|Beef en Filo with Onion-Leek Marmalade and Chive Garnish.|
This began rather harmlessly as a variant on the Red Wine Braised Short Ribs that I've made before; in this case, I didn't marinate the beef, nor did I include a lot of aromatic herbs with the braising liquid. Instead, I opted for a somewhat simple, rather old-fashioned approach. I simply placed all the ingredients in a large pan, covered it, and braised it in the oven until it was tender.
In the beginning, I'd planned on maybe 8-10 hours of cooking time—I put the beef in the oven at about 11 AM, and thought "Okay, by 9 PM I'll be able to take it out and cool it overnight, and finish working with it tomorrow."
Then, however, fate intervened—and this time, in a good way. I was contacted by one of my culinary friends to help him with a catering event, so I headed out and passed the 8 hour mark while setting up a little buffet line. I returned home, tweaked my oven settings a bit, and headed back out to drop items off at the bookstore, since this dish formed part of the prep for my most recent steamfeast. I then ventured further away from home to attend a birthday celebration for a friend, and while there directed that the oven be turned down further and left to cook until I returned home...
...which didn't happen until about 4:30 AM.
Thus, this brisket cooked for a little over 15 hours. Without further introduction, then, I present my recipe for:
15-Hour Red Wine Brisket.
13.5 lbs (6 kg) brisket
1.5 L red wine
1 pt (474 ml) beef stock
1 onion, rough chop
1/2 lb (226 g) carrots, rough chop
1/2 lb (226 g) celery, rough chop
4 cloves garlic
1. Season the brisket with paprika, salt, and pepper. Place the brisket into a large roasting pan (preferably one with a cover. I used a turkey roaster.) Trim if necessary to ensure fit.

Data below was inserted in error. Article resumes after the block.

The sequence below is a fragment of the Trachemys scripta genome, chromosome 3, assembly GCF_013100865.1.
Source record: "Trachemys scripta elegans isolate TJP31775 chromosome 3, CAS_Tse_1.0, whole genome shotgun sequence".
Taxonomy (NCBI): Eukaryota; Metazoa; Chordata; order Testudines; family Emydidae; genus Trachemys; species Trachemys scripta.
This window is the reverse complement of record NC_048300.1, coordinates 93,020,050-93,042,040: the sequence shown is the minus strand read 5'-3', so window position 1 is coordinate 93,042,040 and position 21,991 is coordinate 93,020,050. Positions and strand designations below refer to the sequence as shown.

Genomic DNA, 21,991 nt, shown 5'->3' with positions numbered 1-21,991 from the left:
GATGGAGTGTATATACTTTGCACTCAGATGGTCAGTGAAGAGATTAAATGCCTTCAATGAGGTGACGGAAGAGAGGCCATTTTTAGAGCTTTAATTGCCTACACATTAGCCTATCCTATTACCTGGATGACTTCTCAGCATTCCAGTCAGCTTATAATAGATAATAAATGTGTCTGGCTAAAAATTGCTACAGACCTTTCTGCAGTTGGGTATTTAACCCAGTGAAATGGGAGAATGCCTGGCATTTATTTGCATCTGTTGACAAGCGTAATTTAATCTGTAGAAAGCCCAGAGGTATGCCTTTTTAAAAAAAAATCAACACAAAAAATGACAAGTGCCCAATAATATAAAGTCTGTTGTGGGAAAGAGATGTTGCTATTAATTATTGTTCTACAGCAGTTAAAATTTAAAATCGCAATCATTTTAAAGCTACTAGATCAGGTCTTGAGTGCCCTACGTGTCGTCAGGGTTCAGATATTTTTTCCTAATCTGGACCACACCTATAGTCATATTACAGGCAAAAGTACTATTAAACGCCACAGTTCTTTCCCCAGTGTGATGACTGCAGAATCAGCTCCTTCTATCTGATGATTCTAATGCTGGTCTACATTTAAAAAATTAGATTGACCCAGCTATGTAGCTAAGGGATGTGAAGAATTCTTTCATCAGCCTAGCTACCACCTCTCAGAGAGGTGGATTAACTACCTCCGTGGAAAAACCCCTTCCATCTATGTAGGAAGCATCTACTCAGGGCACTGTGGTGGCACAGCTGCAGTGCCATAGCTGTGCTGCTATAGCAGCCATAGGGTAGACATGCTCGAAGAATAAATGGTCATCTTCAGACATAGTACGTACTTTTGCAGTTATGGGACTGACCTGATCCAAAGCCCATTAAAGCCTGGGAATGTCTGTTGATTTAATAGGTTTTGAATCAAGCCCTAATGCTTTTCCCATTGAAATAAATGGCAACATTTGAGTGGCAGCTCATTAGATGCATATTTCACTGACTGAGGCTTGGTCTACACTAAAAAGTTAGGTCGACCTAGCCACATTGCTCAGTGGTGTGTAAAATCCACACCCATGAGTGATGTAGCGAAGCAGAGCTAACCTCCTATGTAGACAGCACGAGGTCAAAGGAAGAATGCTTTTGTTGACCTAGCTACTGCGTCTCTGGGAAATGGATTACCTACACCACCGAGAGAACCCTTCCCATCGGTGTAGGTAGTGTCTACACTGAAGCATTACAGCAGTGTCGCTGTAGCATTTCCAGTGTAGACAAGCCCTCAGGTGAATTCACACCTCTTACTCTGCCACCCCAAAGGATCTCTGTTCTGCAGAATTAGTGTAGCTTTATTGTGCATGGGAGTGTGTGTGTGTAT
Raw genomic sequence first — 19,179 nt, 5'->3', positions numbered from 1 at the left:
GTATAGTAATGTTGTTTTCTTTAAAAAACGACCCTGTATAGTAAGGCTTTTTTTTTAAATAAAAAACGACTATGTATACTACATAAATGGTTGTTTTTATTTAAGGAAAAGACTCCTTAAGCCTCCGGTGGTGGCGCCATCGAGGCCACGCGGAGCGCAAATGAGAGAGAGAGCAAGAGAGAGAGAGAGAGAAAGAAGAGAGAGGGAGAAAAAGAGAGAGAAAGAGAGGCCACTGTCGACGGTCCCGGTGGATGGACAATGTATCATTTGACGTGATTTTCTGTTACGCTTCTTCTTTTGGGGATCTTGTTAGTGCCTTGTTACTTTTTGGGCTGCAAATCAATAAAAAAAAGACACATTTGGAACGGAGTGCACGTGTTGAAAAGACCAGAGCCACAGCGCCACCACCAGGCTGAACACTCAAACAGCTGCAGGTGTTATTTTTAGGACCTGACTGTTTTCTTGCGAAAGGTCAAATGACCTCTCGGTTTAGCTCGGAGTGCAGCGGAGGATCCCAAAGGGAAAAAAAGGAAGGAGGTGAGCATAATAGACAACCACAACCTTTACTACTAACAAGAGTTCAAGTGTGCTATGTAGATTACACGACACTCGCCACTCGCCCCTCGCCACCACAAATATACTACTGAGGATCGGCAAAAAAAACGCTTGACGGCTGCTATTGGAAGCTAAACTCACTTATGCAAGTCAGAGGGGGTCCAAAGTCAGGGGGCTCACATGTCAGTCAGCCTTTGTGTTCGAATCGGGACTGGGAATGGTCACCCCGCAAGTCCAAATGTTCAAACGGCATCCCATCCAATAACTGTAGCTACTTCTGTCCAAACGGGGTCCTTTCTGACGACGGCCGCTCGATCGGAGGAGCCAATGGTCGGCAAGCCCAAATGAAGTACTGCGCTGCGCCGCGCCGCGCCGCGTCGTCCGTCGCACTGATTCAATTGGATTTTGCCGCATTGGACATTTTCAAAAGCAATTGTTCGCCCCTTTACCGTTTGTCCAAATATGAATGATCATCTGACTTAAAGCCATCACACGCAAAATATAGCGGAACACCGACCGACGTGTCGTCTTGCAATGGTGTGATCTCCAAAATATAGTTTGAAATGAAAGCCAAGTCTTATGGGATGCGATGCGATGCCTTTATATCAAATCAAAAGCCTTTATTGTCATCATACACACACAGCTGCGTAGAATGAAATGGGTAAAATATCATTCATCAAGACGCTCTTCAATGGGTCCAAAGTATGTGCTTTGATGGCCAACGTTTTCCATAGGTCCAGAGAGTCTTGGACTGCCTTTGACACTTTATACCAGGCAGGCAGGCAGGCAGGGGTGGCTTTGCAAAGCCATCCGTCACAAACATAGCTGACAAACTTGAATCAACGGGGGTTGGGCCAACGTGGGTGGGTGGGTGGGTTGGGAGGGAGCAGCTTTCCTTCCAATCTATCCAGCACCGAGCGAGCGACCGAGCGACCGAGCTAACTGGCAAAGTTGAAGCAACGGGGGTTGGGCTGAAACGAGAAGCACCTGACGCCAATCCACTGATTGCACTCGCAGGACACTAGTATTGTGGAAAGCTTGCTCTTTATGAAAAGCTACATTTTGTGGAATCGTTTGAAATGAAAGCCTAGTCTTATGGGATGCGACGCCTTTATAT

2. Place onion, carrot, celery, and garlic around brisket. Add thyme and sage to the pan, covering the brisket and vegetables.
3. Add red wine and beef stock, cover, and place in a 325°F/170°C/Gas Mark 3 preheated oven. After 2-3 hours, reduce heat to 250°F/130°C/Gas Mark 1/2. After 5-6 hours, reduce further to 200°F/95°C.
4. After 15 hours, remove from the oven, and remove brisket from cooking liquid. Place in a container and cool. Strain cooking liquid into another container, and save.
After cooling both the brisket and liquid overnight, I pulled the brisket; with the liquid, I skimmed off about 2 oz of the fat, and made a roux of about 4 oz total. To this, I added 1 quart of the strained liquid, and cooked it until thickened. I seasoned it slightly with salt, and then used it to moisten the pulled beef when reheating for service.
I served these in a phyllo dough cup, which I made quite simply by placing two squares of #10 phyllo dough (slightly on the thicker side of the phyllo range) in muffin cups, brushed with butter. I baked them for a scant 2-3 minutes, just enough to get the to color slightly and stiffen up without browning overmuch or burning. I topped these beef cups with an onion-leek-garlic mixture, and some fresh chives for garnish.
The plates came back clean.
Very interesting Aaron!ReplyDelete
My go-to recipe for brisket calls for searing it beforehand, and I noticed you didn't do that. Since you were shredding it, I suppose it doesn't matter as much, but do you prefer one way over the other?
Also, were the veggies mush by the end of the long cooking time? Did you simply discard them, or use them somehow? If you had it to do over again, would you use fewer, since you wouldn't be serving them?
Generally, when I braise smaller items (short ribs, legs of lamb, shanks for osso bucco) I do sear them; in the case of this brisket, the full cut of brisket would have required a pan of about 3 feet long and 2 feet wide, which I just don't have, to sear it in any way—short of torching it with a blowtorch, which I also don't have.Delete
Searing before braising can add some additional layers of flavor, but at 15 hours I feel that the subtlety might be gone. Certainly it does help to create a nicer-looking surface on smaller items, and does definitely add some flavor. In the case of the brisket, however, even when I have a smaller, more manageable cut, I generally don't sear it. Habit more than anything else, I think.
The veggies were mushy, but not completely dead. Given the size of the brisket, I didn't use a very large (comparatively) amount of veggies, so I definitely wouldn't reduce the amount. I think they added the right flavors. I did end up straining them out and discarding them, much like I do for vegetables used to make stock.
Ah...that makes total sense. Thank you!Delete
Fabulous. Simply. Fabulous. Will make!ReplyDelete